2) What target are the Iranians holding at risk in this scenario? Ras Tanura? Israel? Iraq? Who’s going to be threatened?

3) Who is going to believe that Iran will pull the trigger? If we believe, as Frum and I do, that Iran is run by “rational people” who are seeking nuclear weapons because they are “useful,” why would we believe that the Iranian regime would bring about its own end by using nuclear weapons against any of the above targets?

I can think of one paper on the topic that Frum might want to read.

Discouraging Moments in American Political Debate

There’s a spirited debate going on at National Review. Mark Krikorian, NRO’s resident immigrant-basher, supposed yesterday morning that maybe one more reason we should keep immigrants out is because the grandchildren of Hispanic-American Catholics might turn out to less supportive of Israel than their Anglo coreligionists (a condition he calls “anti-Semitism”).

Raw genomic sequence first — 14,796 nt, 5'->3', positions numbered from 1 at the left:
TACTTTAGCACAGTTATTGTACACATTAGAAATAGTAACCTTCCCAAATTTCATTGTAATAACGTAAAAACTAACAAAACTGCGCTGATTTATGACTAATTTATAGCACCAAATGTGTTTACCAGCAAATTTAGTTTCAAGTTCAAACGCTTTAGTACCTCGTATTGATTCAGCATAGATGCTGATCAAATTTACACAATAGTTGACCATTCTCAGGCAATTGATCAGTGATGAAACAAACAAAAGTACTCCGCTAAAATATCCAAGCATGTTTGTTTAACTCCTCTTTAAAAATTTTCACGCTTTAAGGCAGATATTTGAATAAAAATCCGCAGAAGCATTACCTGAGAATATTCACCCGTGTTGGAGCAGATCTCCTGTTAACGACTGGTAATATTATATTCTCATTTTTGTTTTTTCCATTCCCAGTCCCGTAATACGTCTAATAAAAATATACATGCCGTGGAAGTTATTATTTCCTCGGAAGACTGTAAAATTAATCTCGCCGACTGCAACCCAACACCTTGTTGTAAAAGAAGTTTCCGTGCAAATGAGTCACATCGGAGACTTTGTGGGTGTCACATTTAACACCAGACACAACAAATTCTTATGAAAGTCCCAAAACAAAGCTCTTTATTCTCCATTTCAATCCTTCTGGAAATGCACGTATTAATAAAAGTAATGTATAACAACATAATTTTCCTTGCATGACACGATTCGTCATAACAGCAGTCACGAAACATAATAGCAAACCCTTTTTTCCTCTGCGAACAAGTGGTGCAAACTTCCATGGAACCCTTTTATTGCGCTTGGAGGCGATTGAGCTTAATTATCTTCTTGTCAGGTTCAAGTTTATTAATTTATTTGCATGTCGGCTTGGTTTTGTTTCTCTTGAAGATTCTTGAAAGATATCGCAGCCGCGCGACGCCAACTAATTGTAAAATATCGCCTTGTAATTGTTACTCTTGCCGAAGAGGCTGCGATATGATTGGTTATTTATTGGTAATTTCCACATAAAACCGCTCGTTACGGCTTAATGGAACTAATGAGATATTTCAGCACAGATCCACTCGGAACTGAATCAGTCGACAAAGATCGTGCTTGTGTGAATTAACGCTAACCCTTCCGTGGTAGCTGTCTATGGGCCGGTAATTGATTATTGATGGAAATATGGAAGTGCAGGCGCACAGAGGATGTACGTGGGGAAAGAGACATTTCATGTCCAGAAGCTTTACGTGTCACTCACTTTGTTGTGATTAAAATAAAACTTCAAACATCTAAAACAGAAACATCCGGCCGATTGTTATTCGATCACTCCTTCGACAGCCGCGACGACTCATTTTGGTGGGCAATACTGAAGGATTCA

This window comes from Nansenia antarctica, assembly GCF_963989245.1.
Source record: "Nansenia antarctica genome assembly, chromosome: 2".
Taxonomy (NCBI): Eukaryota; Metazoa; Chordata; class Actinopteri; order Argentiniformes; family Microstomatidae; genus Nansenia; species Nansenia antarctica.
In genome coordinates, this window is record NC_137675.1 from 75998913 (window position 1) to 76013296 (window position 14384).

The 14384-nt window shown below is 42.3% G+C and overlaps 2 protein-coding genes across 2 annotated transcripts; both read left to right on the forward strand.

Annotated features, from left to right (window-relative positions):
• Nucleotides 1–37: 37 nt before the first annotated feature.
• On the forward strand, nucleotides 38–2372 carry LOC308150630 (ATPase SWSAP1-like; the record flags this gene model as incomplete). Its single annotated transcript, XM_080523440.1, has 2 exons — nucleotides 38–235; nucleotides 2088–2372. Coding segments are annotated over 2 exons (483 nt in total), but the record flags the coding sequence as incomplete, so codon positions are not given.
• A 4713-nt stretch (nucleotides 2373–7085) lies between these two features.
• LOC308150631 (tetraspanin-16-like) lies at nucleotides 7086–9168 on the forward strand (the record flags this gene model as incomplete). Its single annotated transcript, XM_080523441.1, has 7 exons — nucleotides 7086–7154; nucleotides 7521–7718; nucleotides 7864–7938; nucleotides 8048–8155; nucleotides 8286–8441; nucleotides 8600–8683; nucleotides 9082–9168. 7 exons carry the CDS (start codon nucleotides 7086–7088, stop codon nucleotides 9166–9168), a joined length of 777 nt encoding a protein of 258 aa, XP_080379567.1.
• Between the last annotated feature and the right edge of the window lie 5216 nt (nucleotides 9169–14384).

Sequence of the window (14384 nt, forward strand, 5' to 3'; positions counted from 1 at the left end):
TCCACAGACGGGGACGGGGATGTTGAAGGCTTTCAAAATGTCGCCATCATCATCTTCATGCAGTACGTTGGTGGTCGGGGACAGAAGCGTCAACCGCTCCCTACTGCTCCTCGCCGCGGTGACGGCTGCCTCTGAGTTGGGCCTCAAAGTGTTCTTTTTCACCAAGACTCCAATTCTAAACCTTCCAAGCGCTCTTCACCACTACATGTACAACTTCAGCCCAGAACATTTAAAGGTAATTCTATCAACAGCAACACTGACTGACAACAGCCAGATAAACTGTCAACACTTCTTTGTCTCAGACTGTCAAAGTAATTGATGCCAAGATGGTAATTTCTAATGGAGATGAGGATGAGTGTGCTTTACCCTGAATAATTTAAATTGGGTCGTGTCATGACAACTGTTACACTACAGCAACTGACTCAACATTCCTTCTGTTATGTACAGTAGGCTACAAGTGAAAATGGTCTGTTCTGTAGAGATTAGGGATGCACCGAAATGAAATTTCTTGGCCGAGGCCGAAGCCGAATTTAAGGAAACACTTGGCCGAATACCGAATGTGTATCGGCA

Charging to challenge this thesis is John J. Miller, coauthor of a book calling, umm, France, “America’s oldest enemy.” (Strangely enough, the book was published around the beginning of the Iraq war.) Bernard-Henri Levy “characterized the book this way:

the whole book is a mad charge (whose only equivalent I know is the fascist French literature of the 30’s) against a diabolical nation, the incarnation of evil, bearing in the body and soul of its citizens the stigmata of an ill will the only aim of which throughout the centuries has been the humiliation of America the great.

Good Lord, what’s happened to American conservatism? The debate between these two reminds me a bit of Henry Kissinger’s remark on the Iran-Iraq War.

Max Boot’s Moral Compass